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RE: renaming the guidelines (issue #3 from yesterday's telecon)

From: Charles McCathieNevile <charles@w3.org>
Date: Sat, 16 Jan 1999 07:01:33 -0500 (EST)
To: WAI GL <w3c-wai-gl@w3.org>
Message-ID: <Pine.LNX.4.04.9901160700020.13777-100000@tux.w3.org>
NB: These are personal comments - the official W3C staff contact, Daniel
Dardailler, may not respond for a couple of days due to a time-zone
difference. Comments interspersed - look for CO:: and CMN::

On Fri, 15 Jan 1999, Charles (Chuck) Oppermann wrote:

  Thus it is necessary to
  recognise that, in order to make web content accessible, there must be a
  static version of it made available in addition to, or in place of, any
  version that relies on user agents to execute scripts.
  Let me see if I get this right - any page which employs scripting, or does
  dynamic effects, with or without scripting, is considered inaccessible
  unless a static version is also available?

Absolutely correct as far as I can see. Of course there are a number of
ways to make the content accessible, the simplest of which is often to
provide a server-side implentation of client-side scripting.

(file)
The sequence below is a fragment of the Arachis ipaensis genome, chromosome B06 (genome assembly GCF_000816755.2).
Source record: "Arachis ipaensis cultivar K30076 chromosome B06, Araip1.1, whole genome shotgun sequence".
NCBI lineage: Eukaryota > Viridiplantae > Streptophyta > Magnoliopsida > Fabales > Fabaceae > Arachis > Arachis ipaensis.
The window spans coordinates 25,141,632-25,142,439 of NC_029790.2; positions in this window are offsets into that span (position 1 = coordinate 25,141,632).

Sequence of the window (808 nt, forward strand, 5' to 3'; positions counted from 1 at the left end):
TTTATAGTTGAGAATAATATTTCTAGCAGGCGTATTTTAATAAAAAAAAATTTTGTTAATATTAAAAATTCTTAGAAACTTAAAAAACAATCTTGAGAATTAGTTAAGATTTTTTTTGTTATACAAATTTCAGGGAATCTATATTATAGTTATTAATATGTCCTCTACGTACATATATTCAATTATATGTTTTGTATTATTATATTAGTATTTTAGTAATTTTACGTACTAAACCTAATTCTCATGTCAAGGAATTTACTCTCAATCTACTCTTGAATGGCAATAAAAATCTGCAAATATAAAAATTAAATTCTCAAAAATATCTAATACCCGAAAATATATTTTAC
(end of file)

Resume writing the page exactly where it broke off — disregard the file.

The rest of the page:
My goal in making comments to this list is to try to improve the relevance
  the guidelines have to the type of HTML design I'm working with.
  I look at http://www.investor.msn.com and http://www.msnbc.com and ask "How
  can the guidelines help here?"  and am at a loss - scripting isn't covered
  (provide static versions), dynamic HTML (not W3C) isn't covered, ActiveX
  objects (not W3C) aren't covered.
  Yet - the guidelines are supposed to be for all "web content" and not
  specific to HTML.  Does that mean that HTML contained in product
  documentation and user interfaces (such as many Microsoft products) are not

No, it simply means that at the present time there are many Microsoft
products (as well as many parts of the web which are not Microsoft
products) which are not accessible. The things you mention are covered in
the guidelines.

From the most recent Working Draft:

 A.2 Provide descriptions for all important graphics, scripts or applets
if they are not fully described through alternative text or in the
document's content.

 A.9 Ensure that pages using newer technologies will transform gracefully
into an accessible form if the technology is not supported or is turned

 A.13 Use interim accessibility solutions so that assistive technology or
older browsers will operate correctly.
Charles McCathieNevile
Received on Saturday, 16 January 1999 07:01:35 UTC

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